Blockade at Las Bambas copper mine in Peru puts output targets at risk
An ongoing road blockade on Chinese miner MMG’s Las Bambas operation, one of Peru’s largest copper producers, is likely to affect output targets, the company said on Thursday.
Operations at the mine have been disrupted since Sept. 22, with roadblocks stopping supplies from getting through and preventing transport of concentrates to port facilities.
“While there has been no impact to copper concentrate production to date, mining operations will begin to progressively be impacted unless inbound logistics can be restored within the next few days,” the company, controlled by state-owned China Minmetals Corporation, warned.
The blockade is not the first one affecting Las Bambas this year. Overall, the mine has been disrupted for more than 100 days so far with many of the more than 70 communities along the 450 km. road to the Port of Matarani, demanding action from MMG and the national government.
Protesters claim, among other issues, that their farmland has been cut by Peru’s national highway CU-135, known as the Southern Runway and that emissions from trucks are beyond permitted limits.
A three-month-long environmental assessment carried out by Peru’s Environmental Assessment and Control Agency (OEFA) and community members, recently concluded that Las Bambas’ trucks are contravening regulations when it comes to air, noise, land and water pollution.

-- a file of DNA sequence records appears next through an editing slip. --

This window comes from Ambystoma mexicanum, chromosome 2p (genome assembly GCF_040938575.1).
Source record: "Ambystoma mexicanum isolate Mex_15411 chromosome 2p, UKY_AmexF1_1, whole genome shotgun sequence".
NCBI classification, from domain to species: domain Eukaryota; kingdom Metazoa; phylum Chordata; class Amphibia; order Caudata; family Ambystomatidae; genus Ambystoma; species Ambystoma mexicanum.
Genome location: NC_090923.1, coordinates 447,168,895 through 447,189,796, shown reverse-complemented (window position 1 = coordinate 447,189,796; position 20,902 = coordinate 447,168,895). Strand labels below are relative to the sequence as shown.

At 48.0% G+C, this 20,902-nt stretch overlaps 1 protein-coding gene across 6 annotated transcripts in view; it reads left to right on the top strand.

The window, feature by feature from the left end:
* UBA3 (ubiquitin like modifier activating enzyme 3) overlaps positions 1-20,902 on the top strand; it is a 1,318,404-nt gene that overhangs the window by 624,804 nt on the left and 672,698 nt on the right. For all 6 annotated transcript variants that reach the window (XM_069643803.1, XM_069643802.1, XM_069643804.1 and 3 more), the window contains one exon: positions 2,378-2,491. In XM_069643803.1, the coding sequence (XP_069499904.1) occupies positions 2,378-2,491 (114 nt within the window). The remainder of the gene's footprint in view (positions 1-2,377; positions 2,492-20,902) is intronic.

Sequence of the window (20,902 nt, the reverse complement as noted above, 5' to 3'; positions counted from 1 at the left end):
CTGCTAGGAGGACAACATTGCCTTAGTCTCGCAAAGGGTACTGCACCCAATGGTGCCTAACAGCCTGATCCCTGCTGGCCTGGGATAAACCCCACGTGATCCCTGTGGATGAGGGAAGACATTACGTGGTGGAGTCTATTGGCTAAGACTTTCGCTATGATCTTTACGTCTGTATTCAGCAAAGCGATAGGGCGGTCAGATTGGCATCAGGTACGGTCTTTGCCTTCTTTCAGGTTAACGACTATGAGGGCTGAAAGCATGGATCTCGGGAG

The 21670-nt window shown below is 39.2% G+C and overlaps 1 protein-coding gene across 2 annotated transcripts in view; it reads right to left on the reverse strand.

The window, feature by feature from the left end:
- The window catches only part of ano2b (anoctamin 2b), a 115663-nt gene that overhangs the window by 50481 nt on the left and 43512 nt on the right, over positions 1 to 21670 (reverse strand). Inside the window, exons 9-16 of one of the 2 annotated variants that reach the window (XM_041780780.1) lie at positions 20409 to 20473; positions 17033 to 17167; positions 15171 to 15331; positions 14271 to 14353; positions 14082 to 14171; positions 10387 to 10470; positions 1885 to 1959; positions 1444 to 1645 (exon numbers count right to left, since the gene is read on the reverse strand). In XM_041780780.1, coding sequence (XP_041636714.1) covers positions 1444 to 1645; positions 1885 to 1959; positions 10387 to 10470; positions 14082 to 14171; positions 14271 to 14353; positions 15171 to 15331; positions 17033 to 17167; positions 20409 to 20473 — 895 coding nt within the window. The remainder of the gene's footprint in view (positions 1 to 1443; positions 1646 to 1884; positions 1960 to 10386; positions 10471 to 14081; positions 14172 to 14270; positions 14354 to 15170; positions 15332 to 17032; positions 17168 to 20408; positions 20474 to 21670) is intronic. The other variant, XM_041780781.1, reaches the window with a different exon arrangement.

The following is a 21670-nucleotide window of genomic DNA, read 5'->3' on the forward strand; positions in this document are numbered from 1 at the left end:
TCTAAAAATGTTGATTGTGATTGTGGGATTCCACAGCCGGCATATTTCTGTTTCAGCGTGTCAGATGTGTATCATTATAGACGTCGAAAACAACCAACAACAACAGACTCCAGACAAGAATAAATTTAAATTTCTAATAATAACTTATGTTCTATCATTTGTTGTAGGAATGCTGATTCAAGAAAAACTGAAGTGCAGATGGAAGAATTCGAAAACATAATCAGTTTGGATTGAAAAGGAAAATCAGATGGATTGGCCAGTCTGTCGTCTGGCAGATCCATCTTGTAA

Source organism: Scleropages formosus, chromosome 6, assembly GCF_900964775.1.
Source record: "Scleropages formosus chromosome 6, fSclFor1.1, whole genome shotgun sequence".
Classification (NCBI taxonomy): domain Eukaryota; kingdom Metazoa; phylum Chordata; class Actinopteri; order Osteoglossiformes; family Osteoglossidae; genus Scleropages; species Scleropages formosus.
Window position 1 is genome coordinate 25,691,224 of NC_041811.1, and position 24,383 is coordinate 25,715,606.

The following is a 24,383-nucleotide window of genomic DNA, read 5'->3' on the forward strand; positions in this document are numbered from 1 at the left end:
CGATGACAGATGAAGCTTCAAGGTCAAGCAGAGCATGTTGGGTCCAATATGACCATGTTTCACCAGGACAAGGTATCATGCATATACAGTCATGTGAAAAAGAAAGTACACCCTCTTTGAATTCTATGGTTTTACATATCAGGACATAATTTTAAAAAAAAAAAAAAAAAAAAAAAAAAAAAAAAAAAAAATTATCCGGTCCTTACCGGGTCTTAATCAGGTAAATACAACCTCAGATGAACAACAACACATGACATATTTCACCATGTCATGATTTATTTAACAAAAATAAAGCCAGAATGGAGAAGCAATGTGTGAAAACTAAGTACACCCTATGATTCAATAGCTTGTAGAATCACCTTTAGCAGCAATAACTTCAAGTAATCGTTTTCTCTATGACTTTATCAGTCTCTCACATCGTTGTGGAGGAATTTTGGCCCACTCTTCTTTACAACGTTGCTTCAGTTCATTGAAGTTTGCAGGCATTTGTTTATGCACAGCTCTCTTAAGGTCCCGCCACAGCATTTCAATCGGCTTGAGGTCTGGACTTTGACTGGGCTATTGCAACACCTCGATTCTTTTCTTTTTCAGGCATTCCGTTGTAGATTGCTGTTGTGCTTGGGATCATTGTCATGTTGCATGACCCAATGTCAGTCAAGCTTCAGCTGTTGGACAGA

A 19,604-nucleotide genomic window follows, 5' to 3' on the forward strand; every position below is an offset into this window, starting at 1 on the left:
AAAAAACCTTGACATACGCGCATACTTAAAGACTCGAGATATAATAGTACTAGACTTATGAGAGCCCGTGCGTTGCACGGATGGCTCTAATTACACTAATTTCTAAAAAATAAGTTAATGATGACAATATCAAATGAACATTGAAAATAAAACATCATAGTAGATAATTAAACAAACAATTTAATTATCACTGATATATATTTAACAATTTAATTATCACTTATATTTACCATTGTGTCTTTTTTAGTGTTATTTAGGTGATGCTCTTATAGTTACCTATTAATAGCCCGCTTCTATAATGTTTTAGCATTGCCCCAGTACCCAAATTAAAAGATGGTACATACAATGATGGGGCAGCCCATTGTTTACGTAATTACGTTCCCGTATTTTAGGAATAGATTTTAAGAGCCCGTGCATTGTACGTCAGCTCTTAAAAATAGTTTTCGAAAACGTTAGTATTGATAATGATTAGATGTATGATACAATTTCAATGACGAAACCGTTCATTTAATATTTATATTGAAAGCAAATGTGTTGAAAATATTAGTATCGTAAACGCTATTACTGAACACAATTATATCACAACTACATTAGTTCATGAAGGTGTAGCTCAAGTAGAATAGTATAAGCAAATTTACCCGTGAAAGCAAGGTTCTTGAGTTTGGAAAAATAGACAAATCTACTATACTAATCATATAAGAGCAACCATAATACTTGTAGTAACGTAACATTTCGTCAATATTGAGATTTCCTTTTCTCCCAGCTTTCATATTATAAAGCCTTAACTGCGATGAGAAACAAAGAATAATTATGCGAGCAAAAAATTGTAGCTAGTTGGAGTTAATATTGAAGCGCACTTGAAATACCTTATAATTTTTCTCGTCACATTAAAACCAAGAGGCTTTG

The company was asked to install dust suppressors in the towns that surround the road used by its trucks and to spray water on the way prior to the trucks passing to reduce the spread of dust particles.
The miner was also urged to stop using the road that connects the towns of Velille and Capacmarca between 6 p.m. and 5 a.m., a measure that will be monitored by the environmental authority in real-time through GPS devices installed on the vehicles. Satellite technology is also expected to allow OEFA staff to verify whether the trucks are compliant with speed and load limits.
The regulator asked Las Bambas to incorporate its demands into the company’s environmental assessment either by updating or modifying it, an order that can be appealed by the miner.
MMG noted it’s working with local communities and authorities to resolve all issues.
Las Bambas is considered the world’s ninth-largest copper mine with an output of about 400,000 tonnes of the industrial metal per year, or about 2% of global production.
Operations at four of Peru’s top copper mines, accounting for about 50% of the country’s metal production, have been affected by local opposition. Other than Las Bambas, those mines include Freeport-McMoRan’s Cerro Verde, Glencore’s Antapaccay and Hudbay Mineral’s Constancia.